CiviCRM is built from the support, hard work, and enthusiasm of individuals and organizations around the world. Our community (“we”) is diverse, passionate, and dedicated to the overarching goal of doing good.
Our community guidelines support CiviCRM’s vision, offer guidance on how the CiviCRM community can effectively work together, and establish reasonable expectations for any member of the community to agree to and to follow. In conjunction with CiviCRM’s code of conduct, these community guidelines ensure that CiviCRM fosters a positive and welcoming atmosphere.
CiviCRM will always be freely available under an open source license with no associated license costs or ongoing fees, and no restrictions on the types of organizations that can use our software. By its open source nature, we, as individual community members, understand and accept that the ongoing operation and future success of CiviCRM as a project is entirely on us and that it is therefore incumbent upon us to find positive ways to interact and to collaborate.
In everything we do, we aspire to maintain transparency, to provide clarity, and to recognize that the complexities of the project require that we provide support and offer patience to all members of the community, be they newcomers or veterans, in order to facilitate understanding of CiviCRM and promote how we as a community work together.
We value courteous, lively discussion both online (in forums, chat rooms and so on) and offline (at conferences, meet-ups, sprints etc.), and will treat each other with respect. We recognize that we will lose community support for our priorities and objectives if we fail to treat community members with courtesy and with respect.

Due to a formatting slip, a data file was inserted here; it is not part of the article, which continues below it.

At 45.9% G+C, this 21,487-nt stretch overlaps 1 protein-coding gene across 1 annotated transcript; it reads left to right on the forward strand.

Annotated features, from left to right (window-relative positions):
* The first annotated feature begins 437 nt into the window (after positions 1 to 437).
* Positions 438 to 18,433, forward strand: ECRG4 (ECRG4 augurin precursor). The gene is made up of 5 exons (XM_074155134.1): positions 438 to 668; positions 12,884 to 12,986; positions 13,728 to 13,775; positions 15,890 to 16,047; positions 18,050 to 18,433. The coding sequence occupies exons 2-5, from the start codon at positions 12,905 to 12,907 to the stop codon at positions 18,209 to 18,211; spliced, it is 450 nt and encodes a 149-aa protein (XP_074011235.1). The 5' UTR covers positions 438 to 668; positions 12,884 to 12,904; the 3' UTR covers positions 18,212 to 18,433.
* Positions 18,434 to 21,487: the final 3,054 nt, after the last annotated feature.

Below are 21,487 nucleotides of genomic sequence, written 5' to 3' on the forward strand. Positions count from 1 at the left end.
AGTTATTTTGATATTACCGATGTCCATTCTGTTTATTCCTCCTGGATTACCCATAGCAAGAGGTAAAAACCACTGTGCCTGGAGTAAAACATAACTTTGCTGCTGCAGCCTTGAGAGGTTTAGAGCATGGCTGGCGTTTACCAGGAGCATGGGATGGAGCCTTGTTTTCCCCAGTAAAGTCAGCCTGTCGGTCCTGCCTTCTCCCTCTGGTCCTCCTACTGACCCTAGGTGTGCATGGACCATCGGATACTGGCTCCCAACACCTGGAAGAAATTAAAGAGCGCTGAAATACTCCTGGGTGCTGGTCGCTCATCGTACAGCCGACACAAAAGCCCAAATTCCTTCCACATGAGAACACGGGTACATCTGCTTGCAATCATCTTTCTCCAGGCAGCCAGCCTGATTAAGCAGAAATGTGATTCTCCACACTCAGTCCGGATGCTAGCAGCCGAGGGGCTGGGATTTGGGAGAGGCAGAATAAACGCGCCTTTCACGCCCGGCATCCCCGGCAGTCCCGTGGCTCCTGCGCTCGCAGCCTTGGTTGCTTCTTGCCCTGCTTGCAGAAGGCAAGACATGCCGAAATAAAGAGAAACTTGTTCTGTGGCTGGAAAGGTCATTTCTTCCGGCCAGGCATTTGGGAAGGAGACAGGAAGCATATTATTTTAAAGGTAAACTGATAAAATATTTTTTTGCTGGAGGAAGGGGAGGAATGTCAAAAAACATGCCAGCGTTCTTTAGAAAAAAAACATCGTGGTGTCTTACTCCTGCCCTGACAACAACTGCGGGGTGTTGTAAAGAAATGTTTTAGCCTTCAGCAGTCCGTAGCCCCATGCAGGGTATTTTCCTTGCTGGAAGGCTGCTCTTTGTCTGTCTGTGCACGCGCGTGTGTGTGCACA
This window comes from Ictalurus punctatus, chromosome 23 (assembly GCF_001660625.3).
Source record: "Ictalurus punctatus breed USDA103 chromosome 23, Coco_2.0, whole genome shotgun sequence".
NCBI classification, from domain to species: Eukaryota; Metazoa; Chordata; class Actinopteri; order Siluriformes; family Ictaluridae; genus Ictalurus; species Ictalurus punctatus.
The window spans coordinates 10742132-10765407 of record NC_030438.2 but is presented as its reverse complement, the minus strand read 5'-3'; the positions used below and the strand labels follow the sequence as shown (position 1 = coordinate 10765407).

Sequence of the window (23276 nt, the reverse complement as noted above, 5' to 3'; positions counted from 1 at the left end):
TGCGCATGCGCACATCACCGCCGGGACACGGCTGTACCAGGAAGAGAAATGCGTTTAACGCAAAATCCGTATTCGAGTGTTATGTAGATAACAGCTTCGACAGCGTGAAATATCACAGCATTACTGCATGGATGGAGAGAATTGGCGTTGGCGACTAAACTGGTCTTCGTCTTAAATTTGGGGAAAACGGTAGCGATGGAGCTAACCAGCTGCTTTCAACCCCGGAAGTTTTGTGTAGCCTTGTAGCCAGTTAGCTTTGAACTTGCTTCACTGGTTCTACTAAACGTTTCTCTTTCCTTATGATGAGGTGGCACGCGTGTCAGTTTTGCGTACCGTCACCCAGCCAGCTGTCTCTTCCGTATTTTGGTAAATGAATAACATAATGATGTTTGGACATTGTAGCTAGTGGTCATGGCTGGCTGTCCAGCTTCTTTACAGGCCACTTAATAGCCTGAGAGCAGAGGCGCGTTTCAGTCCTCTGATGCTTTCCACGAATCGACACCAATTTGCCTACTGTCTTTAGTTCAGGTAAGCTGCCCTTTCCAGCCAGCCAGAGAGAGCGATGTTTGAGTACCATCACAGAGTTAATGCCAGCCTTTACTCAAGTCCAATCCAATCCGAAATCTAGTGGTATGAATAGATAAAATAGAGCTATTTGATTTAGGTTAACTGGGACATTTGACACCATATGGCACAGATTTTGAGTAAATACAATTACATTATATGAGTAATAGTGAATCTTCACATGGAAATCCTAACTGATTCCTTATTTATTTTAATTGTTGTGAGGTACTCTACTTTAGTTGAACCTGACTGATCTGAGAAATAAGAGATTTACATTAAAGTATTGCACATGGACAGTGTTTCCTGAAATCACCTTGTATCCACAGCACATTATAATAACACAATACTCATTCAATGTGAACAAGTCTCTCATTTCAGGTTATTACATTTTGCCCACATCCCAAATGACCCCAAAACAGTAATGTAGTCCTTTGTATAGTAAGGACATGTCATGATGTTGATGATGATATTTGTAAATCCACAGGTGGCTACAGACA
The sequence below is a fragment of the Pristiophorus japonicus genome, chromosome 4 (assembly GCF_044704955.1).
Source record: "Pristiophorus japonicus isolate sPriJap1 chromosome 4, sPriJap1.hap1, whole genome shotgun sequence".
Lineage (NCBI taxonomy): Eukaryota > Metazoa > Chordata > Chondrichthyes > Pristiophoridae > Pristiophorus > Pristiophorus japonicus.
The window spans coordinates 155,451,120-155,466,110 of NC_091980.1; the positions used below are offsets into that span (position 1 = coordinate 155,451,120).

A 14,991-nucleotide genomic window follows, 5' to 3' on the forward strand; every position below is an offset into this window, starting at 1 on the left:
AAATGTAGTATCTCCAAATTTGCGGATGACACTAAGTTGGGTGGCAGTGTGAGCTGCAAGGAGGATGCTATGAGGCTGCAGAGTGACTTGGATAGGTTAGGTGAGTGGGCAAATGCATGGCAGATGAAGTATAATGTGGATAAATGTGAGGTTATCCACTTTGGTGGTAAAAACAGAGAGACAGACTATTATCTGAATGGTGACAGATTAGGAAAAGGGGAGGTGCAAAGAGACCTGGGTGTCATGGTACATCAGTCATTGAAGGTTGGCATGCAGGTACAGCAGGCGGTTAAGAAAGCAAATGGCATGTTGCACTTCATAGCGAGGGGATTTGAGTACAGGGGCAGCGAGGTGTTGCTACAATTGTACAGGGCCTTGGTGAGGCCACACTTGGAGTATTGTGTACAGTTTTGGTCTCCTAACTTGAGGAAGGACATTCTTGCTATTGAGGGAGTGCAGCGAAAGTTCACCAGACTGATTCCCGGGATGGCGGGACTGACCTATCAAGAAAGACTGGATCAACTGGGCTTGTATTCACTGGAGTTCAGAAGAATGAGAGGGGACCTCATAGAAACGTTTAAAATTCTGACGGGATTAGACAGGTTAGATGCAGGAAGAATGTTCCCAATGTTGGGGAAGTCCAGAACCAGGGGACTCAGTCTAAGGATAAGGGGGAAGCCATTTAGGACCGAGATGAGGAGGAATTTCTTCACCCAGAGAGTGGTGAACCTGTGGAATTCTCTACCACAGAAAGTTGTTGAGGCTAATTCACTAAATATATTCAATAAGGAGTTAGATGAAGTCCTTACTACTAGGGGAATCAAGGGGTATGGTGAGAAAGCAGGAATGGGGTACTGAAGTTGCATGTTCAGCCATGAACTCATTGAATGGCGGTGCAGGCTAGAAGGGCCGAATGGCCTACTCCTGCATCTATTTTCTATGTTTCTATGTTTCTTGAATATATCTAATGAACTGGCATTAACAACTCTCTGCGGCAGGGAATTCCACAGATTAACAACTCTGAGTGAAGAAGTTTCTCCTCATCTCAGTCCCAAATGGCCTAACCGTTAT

We appreciate honest feedback and constructive criticism, and recognize that open, honest conversation often involves more listening than being listened to. We understand that we speak for ourselves and not on behalf of 'CiviCRM', 'the community', 'users', 'partners', 'members' etc., unless we can demonstrate how we achieved this mandate.
At times, we recognize that debate may be taken negatively or offensively, or may in fact be made in such fashion. We understand that we should apologise when we do say things in a way that is offensive and we should always endeavor to reconcile disagreements. We understand that ongoing negativity, abusive tones and communications, and bullying cause individuals to be unwilling to express themselves or take part in the conversation, and are therefore unwelcome. Such instances may violate CiviCRM’s code of conduct.
We value those that contribute to the project and get things done. We all have different priorities and understand that those of others are valid just as are ours. We are all free to move the project forward in ways that make sense to each of us and that do not inhibit others’ use of and contributions to the software without asking for permission first. By doing so, we take responsibility for what we are willing to do or not do, and we understand that complaining about or arguing over what we feel others should or should not be doing is counter to our culture.